No matter what season it is, oatmeal is a great breakfast option. It is delicious, hearty, satisfying, and highly nutritious. A hot bowl of oatmeal or some cool overnight oats eaten early in the morning can keep you full until lunchtime.

Do you love oats, but worry about gluten in them? Things are now looking up for people with gluten intolerance or celiac disease as they can have oats without worrying about gluten from cross-contamination. While oats are naturally gluten free, the way they are processed and packaged can cause trouble. 

What are Gluten-Free Rolled Oats?

Today, gluten-free rolled oats are easily available at most supermarkets. Oats are naturally gluten-free, however it is in the harvesting and manufacturing process that oats can become contaminated with gluten from other products made in the facility. 

To ensure that oats are completely gluten free, farmers harvest with gluten free equipment and then manufacturers package their products with care in a separate dedicated facility. 

For those who are keeping a strict gluten-free diet, you should very carefully read the label of any oats before you consume them. Oats have a high instance of cross-contamination because of the facilities that they are packaged in. 

We also encourage you to look for purity protocol oats because then you can trace the oats from the source to ensure they are gluten free. All our oats are packed in a dedicated GF facility and tested to 5 parts per million for cross-contamination.

All the oats we sell are purity protocol gluten free oats. You can shop the wide variety of oats here and don’t forget you get FREE shipping on all orders $25+ automatically at checkout.

Including Oats in Your Diet

Gluten-free rolled oats are the perfect way to add fiber to your diet. If you aren’t accustomed to including oats and oatmeal in your diet, below we will explain the differences between oat varieties and how you can include them in your meals beyond just breakfast. 

What are Rolled Oats?

Rolled oats are often referred to as old-fashioned or whole oats. These have an irregular flat oval shape.  Processing begins with steaming the oat grain. Steaming the oat groats makes them soft.  They are then run through a set of rollers that flattens them.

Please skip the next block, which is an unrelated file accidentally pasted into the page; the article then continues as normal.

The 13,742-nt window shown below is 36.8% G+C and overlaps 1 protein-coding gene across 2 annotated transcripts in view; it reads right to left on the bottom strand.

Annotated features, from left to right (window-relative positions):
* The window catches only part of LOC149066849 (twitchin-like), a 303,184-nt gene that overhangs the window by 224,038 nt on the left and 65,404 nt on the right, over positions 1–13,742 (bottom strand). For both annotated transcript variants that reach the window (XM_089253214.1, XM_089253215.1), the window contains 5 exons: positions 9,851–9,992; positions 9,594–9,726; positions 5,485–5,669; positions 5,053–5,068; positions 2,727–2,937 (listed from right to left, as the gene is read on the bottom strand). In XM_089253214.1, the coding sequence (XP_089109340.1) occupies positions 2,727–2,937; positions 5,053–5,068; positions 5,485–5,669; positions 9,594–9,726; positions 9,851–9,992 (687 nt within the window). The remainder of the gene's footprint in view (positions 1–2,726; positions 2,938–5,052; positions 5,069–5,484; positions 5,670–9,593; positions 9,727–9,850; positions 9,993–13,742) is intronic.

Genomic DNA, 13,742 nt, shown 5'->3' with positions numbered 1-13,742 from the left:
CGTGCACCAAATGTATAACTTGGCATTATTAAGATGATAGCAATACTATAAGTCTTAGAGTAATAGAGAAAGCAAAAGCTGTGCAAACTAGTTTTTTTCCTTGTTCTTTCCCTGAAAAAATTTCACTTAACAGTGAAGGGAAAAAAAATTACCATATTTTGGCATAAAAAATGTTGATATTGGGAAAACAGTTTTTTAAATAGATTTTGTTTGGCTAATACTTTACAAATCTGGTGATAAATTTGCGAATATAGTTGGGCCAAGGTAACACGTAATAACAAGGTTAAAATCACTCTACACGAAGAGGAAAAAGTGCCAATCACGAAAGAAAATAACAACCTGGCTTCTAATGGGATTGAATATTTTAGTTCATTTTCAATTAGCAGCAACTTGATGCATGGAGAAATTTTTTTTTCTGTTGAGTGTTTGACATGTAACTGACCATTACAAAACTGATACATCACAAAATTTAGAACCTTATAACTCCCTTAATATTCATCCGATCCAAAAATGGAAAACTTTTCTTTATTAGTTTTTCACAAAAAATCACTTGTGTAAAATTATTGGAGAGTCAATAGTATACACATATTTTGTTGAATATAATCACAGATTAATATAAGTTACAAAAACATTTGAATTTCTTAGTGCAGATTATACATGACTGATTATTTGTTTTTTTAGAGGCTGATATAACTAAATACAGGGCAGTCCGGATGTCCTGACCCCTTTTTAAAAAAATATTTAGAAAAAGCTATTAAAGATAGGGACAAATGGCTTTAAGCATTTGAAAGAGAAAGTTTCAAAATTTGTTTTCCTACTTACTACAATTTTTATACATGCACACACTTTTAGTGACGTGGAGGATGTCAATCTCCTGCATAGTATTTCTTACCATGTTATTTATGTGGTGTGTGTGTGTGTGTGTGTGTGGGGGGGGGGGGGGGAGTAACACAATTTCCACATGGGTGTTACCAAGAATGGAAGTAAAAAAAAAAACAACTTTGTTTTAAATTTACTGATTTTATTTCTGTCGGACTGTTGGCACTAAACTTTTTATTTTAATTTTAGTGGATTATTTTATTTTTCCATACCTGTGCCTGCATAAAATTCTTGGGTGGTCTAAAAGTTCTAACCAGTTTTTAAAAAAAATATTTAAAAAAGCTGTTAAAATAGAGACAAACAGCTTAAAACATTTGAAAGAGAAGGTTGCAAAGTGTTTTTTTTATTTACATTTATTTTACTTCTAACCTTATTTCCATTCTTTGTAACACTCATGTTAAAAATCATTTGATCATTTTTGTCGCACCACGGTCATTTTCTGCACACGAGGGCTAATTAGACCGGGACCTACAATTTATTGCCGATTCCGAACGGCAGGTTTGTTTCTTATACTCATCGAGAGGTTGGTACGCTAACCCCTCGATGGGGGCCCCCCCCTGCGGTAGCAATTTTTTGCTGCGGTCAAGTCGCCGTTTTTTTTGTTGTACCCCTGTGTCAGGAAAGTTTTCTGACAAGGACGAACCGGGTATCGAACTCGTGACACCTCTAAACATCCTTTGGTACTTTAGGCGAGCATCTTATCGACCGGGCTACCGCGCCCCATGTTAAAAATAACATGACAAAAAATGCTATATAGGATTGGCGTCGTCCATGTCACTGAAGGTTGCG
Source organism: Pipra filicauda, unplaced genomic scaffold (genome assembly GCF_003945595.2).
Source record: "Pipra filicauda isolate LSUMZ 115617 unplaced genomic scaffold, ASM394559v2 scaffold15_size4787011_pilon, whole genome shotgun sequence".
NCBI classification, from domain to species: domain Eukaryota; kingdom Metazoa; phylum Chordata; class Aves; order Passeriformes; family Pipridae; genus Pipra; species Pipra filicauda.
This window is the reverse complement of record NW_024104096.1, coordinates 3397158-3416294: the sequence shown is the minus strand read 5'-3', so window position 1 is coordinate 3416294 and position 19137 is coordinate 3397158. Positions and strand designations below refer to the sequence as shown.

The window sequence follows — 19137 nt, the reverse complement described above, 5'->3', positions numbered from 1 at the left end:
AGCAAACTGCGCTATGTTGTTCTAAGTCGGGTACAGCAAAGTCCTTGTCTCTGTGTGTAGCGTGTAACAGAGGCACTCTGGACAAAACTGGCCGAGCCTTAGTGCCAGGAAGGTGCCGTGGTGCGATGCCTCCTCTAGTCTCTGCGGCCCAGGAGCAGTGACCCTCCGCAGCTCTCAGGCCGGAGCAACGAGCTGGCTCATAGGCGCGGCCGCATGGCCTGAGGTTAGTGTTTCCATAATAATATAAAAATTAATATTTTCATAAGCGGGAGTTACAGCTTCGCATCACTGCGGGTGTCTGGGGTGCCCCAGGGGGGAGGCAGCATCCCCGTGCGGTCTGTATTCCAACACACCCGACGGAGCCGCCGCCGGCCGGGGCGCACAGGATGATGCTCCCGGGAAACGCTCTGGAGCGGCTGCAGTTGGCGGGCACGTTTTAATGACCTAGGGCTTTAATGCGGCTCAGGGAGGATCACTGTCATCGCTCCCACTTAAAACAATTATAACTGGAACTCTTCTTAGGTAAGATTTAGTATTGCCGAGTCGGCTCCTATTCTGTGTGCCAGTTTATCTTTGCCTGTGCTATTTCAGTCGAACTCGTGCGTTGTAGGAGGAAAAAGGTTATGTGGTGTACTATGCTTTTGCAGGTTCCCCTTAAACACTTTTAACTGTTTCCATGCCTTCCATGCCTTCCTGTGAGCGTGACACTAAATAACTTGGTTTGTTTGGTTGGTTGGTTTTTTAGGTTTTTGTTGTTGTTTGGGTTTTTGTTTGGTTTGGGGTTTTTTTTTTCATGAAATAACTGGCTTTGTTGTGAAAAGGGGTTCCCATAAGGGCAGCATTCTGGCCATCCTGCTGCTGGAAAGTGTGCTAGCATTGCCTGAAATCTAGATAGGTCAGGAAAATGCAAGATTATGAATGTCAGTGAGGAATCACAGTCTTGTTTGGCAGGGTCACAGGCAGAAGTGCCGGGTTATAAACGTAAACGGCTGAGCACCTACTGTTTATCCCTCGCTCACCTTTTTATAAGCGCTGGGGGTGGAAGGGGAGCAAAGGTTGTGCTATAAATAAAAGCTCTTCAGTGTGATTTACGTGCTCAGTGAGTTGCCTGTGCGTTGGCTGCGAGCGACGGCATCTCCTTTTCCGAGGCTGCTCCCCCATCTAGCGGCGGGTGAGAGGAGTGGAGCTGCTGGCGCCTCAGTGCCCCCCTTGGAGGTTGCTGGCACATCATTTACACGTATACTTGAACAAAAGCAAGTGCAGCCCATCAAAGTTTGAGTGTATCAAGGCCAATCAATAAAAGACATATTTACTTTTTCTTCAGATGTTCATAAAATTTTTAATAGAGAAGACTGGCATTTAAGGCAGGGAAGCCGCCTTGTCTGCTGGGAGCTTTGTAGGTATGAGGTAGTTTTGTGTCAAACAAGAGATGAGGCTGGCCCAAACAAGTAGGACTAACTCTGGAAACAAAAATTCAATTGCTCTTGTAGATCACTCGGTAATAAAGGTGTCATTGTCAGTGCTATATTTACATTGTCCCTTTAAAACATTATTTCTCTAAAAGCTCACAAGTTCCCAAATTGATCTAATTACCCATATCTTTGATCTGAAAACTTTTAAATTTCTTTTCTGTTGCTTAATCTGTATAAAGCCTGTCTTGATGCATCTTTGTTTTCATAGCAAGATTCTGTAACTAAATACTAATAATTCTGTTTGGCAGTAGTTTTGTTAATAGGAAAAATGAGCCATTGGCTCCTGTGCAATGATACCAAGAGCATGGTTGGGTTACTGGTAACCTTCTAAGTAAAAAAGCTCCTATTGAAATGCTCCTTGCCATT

These rolled oats cook faster than steel-cut oats. Rolled oats can also absorb more liquid and hold onto their shape when cooking. Aside from oatmeal, they are commonly used in baked goods, muffins, cookies, granola and, granola bars.

Apple and oat muffins

Instant oats are also used by many people in place of rolled oats. However, it is important when following a recipe to use the type of oats indicated or the final dish won’t have the same kind of texture.

What are Steel-Cut Oats?

Steel-cut oats are also known as Scottish oats or Irish oats. This oat type is usually processed by chopping the whole oat groat. It is cut into two or three pieces and not rolled. Steel-cut oats look quite similar to rice which has been cut into small pieces. 

Steel-cut oats can take twice as long to cook as rolled oats and usually have a chewy texture. Cooking does not change the shape of steel-cut oats. Steel-cut oats are most commonly used for porridge, but some recipes call for using them in meatloaf or to give added texture to stuffing. 

Steel Cut Oats: Nutrition, Benefits, and Cooking Ideas

The primary difference between steel-cut oats rolled oats, and gluten-free rolled oats are related to how the oat groat is actually processed. The difference is usually quite insignificant in terms of micronutrients. 

If you love oats, be sure to buy oats that are high-quality and manufactured in a facility that guarantees a process that is free of cross-contamination.

The Eating Gluten Free online shop offers gluten-free rolled oats, steel cut oats, and quick oats all packaged by our co-packer and are guaranteed to be gluten-free. Visit our shop to stock up on these and some of your other favorite gluten-free long term food storage products.